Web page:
Restaurants open for takeout

Coronavirus protocol changes food industry

A+customer+picks+up+a+take+out+order+from+Insalata%27s+restaurant+in+Marin+County.+Insalata%27s%0Arecently+reopened+for+takeout+service+on+May+4+to+serve+daily+from+11+a.m.+to+6%3A30+p.m.

A customer picks up a take out order from Insalata’s restaurant in Marin County. Insalata’s recently reopened for takeout service on May 4 to serve daily from 11 a.m. to 6:30 p.m.

Olivia Rounsaville, Senior Reporter

Social distancing requirements due to COVID-19 created major shifts in the restaurant business, affecting the service, employees, and profits.

“At the beginning it was extremely difficult because we were losing most of our clients,” Guido Mastrobalo, owner of Geo Gelati, a gelato shop on Union Street said. “We are still not able to sell the gelato in the way we would have loved to.”

Many shops in the City are still open for takeout. Employees are required by the U.S. Department of Health to wear masks and gloves and drop off food at the door to customers waiting 6 feet apart. 

“In our neighborhood people know us and have known us for a long time so we have been getting some customers coming in, just not enough to be very profitable,” Vanick Der Bedrossian, owner of La Mediterranee, a restaurant on Fillmore Street said. “We want to be open for the community and serve people who are looking for some comfort and food in this time of crisis.” 

Most restaurants have ways to order online to reduce person-to-person contact at the restaurant. Restaurants are also putting in other safety measures to reduce the risk of spreading the coronavirus.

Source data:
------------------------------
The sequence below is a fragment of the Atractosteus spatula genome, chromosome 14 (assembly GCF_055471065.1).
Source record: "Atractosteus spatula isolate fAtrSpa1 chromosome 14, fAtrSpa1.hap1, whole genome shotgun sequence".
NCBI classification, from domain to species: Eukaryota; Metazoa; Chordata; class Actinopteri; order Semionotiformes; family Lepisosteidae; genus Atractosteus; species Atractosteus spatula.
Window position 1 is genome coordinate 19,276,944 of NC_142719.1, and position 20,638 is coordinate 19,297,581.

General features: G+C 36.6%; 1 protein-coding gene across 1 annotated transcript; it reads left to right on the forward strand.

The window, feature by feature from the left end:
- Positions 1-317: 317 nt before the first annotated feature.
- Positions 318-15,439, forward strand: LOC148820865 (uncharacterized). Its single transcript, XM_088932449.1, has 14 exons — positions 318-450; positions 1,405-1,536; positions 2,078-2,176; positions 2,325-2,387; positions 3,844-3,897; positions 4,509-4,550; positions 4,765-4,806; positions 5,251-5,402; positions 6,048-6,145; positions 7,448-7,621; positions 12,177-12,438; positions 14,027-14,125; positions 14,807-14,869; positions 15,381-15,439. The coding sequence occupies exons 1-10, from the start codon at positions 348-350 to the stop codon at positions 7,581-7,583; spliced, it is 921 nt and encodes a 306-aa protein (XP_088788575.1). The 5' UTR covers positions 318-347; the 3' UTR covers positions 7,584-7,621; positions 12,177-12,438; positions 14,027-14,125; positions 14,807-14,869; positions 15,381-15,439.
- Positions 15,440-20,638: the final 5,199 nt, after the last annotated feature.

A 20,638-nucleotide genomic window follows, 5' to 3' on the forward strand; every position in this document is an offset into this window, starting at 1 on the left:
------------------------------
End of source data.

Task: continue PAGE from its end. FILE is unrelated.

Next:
“We have learned how to produce the gelato in a safe way and how to serve it in a safe way with masks, gloves and one person at a time,” Mastrobalo said, “but still we are missing a very important part of our work — revenues.”

With fewer people on the streets, Mastrobalo and other restaurant owners have found that their business has decreased significantly. 

“We are working a little bit, but much less compared to what we usually do in this season, our big season,” Mastrobalo said. “The challenge is that we usually make the money now to pay our rent in January, February and March.”

Supporting smaller owned restaurants can help the restaurants survive, as many are financially struggling. La Mediterranee has had a 75% to 85% reduction of its business, according to Der Bedrossian. 

“I think that during this time ordering from local businesses can be very beneficial because it helps them earn an income during a difficult time,” sophomore Olivia Williams, who has been ordering take out with her family said. “We’ve also been trying to tip more.”

In attempts to cut costs, restaurant owners have had to let go of many of their employees. Many restaurants are now working with the minimal number of workers as possible, who remain on strict social distancing policies, according to Der Bedossian. 

“We have four resturants and we used to have 130 employes,” Der Bedrossian said. “Now we are operating with less than 30, everyone has been laid off.” 

Despite the hardships and challenges his shop has faced due to the pandemic, Mastrobalo says it has shown him how much the community values Geo Gelati. 

“We were pleasantly surprised by the community who were very supportive,” Mastrobalo said. “It’s one thing to have the client come when everything is normal, but it’s even better when it becomes challenging and they still find time to go buy some gelato.”

 

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